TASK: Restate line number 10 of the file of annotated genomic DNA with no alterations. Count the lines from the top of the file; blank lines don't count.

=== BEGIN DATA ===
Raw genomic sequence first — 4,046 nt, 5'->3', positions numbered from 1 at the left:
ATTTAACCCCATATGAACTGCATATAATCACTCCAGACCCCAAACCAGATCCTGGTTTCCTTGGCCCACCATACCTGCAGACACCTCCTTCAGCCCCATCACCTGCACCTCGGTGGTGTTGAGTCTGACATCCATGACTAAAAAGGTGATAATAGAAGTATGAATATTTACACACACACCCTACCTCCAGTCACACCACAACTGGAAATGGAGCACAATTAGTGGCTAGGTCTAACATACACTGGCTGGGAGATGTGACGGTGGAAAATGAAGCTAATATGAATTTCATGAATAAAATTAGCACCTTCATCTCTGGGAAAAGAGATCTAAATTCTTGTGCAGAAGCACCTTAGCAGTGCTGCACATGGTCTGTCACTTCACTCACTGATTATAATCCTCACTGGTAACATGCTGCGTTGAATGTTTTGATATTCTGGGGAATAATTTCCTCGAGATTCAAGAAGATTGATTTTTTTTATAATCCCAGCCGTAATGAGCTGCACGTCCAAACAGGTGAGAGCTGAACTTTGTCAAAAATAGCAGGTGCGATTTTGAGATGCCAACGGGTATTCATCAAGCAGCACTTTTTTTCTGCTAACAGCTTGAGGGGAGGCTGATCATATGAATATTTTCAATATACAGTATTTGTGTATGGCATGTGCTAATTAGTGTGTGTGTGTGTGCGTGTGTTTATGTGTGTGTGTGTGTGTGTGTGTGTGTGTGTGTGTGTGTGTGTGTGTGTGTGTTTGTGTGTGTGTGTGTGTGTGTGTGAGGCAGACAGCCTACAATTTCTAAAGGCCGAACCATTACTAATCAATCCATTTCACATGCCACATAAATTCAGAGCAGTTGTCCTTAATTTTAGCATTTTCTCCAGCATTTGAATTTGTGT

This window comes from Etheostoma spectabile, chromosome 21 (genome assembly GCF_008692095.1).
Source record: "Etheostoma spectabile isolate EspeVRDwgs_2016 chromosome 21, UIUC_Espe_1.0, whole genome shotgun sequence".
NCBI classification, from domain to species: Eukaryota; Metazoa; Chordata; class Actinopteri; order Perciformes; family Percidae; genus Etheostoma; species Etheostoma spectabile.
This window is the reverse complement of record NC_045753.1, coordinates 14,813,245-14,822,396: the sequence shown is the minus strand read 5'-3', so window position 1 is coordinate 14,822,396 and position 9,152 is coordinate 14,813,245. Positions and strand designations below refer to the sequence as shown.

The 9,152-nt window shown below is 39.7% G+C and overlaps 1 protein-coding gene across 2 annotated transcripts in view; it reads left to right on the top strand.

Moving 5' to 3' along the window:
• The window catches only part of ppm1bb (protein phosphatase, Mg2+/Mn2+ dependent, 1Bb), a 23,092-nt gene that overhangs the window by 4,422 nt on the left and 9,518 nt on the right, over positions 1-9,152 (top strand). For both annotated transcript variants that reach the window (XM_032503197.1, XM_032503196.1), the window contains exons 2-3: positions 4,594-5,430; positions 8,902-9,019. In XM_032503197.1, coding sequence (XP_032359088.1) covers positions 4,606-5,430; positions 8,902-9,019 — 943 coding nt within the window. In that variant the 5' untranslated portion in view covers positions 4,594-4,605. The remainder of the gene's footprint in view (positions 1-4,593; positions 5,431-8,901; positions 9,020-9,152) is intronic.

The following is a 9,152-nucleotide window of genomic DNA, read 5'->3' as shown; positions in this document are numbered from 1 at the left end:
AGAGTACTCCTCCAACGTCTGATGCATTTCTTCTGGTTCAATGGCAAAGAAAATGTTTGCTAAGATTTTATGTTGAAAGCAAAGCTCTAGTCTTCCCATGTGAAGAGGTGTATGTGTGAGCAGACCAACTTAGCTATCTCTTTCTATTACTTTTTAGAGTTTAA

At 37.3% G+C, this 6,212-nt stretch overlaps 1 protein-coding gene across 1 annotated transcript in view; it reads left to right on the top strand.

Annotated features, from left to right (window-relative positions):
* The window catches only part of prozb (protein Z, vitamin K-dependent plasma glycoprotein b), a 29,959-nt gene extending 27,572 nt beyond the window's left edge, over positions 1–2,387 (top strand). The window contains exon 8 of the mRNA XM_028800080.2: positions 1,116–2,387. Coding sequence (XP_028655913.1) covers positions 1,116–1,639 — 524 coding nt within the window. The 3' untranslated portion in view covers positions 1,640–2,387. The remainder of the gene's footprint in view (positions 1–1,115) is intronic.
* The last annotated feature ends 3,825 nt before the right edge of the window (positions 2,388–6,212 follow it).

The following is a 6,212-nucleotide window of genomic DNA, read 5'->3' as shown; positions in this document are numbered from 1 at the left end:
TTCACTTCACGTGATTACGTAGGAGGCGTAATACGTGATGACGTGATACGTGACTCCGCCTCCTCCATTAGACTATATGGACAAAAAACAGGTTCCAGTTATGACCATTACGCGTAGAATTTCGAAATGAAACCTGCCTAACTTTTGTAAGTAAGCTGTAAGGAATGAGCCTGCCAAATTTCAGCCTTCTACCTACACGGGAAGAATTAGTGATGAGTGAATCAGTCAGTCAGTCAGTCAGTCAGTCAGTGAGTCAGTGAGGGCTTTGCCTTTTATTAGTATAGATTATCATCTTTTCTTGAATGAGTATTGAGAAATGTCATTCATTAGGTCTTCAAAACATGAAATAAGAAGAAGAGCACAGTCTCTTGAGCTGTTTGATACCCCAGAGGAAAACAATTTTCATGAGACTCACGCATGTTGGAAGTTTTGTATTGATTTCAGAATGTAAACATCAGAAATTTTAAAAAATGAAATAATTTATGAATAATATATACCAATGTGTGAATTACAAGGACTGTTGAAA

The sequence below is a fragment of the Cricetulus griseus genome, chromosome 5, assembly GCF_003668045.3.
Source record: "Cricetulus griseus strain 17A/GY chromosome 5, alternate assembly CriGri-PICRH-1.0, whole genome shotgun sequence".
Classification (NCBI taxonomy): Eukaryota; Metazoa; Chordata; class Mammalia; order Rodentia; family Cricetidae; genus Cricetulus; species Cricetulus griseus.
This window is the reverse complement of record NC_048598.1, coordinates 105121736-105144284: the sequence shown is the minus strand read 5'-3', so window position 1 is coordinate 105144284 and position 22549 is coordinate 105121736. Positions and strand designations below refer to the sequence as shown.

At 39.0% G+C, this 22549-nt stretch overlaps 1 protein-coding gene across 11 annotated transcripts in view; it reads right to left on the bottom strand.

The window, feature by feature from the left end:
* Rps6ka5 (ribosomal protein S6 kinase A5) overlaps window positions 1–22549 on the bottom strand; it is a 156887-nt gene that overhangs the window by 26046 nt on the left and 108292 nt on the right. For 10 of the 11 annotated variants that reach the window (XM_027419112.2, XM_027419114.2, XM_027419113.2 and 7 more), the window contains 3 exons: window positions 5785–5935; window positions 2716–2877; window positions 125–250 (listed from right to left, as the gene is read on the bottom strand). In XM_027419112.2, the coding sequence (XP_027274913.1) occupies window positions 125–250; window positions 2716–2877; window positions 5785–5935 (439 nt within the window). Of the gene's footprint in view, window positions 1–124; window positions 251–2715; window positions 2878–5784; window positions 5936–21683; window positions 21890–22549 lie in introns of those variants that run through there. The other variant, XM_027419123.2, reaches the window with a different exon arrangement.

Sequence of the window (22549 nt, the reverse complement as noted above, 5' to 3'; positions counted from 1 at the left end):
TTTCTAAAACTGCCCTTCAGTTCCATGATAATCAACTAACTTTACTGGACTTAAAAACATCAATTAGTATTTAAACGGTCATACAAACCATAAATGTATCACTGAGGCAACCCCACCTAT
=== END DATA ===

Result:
The following is a 9,152-nucleotide window of genomic DNA, read 5'->3' as shown; positions in this document are numbered from 1 at the left end: